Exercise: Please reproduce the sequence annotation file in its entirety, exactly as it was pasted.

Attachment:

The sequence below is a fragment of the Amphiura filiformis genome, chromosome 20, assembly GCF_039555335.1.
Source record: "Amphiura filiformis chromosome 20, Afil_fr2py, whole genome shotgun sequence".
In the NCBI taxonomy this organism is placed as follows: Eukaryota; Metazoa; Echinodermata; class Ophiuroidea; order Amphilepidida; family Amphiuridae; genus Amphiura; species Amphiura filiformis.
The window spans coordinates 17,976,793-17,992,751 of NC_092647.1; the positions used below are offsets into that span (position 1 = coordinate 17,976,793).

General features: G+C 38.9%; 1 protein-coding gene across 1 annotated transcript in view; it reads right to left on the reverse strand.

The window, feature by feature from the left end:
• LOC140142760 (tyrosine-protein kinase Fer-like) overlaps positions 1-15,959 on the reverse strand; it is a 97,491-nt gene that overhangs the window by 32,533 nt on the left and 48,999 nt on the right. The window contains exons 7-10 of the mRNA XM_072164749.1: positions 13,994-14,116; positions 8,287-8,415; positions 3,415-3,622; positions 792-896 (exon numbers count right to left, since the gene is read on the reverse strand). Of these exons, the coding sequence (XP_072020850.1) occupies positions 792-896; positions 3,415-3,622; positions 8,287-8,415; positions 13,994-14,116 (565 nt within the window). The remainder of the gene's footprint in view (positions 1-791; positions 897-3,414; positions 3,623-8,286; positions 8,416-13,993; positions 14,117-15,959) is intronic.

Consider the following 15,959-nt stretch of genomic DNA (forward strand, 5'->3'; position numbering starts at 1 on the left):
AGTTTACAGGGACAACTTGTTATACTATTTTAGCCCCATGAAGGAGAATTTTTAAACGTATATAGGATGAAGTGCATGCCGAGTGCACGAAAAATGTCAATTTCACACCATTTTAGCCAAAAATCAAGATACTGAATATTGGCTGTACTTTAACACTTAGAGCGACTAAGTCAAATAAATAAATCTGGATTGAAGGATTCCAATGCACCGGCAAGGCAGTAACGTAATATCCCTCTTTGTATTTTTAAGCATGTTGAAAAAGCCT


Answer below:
The sequence below is a fragment of the Amphiura filiformis genome, chromosome 20, assembly GCF_039555335.1.
Source record: "Amphiura filiformis chromosome 20, Afil_fr2py, whole genome shotgun sequence".
In the NCBI taxonomy this organism is placed as follows: Eukaryota; Metazoa; Echinodermata; class Ophiuroidea; order Amphilepidida; family Amphiuridae; genus Amphiura; species Amphiura filiformis.
The window spans coordinates 17,976,793-17,992,751 of NC_092647.1; the positions used below are offsets into that span (position 1 = coordinate 17,976,793).

General features: G+C 38.9%; 1 protein-coding gene across 1 annotated transcript in view; it reads right to left on the reverse strand.

The window, feature by feature from the left end:
• LOC140142760 (tyrosine-protein kinase Fer-like) overlaps positions 1-15,959 on the reverse strand; it is a 97,491-nt gene that overhangs the window by 32,533 nt on the left and 48,999 nt on the right. The window contains exons 7-10 of the mRNA XM_072164749.1: positions 13,994-14,116; positions 8,287-8,415; positions 3,415-3,622; positions 792-896 (exon numbers count right to left, since the gene is read on the reverse strand). Of these exons, the coding sequence (XP_072020850.1) occupies positions 792-896; positions 3,415-3,622; positions 8,287-8,415; positions 13,994-14,116 (565 nt within the window). The remainder of the gene's footprint in view (positions 1-791; positions 897-3,414; positions 3,623-8,286; positions 8,416-13,993; positions 14,117-15,959) is intronic.

Consider the following 15,959-nt stretch of genomic DNA (forward strand, 5'->3'; position numbering starts at 1 on the left):
AGTTTACAGGGACAACTTGTTATACTATTTTAGCCCCATGAAGGAGAATTTTTAAACGTATATAGGATGAAGTGCATGCCGAGTGCACGAAAAATGTCAATTTCACACCATTTTAGCCAAAAATCAAGATACTGAATATTGGCTGTACTTTAACACTTAGAGCGACTAAGTCAAATAAATAAATCTGGATTGAAGGATTCCAATGCACCGGCAAGGCAGTAACGTAATATCCCTCTTTGTATTTTTAAGCATGTTGAAAAAGCCT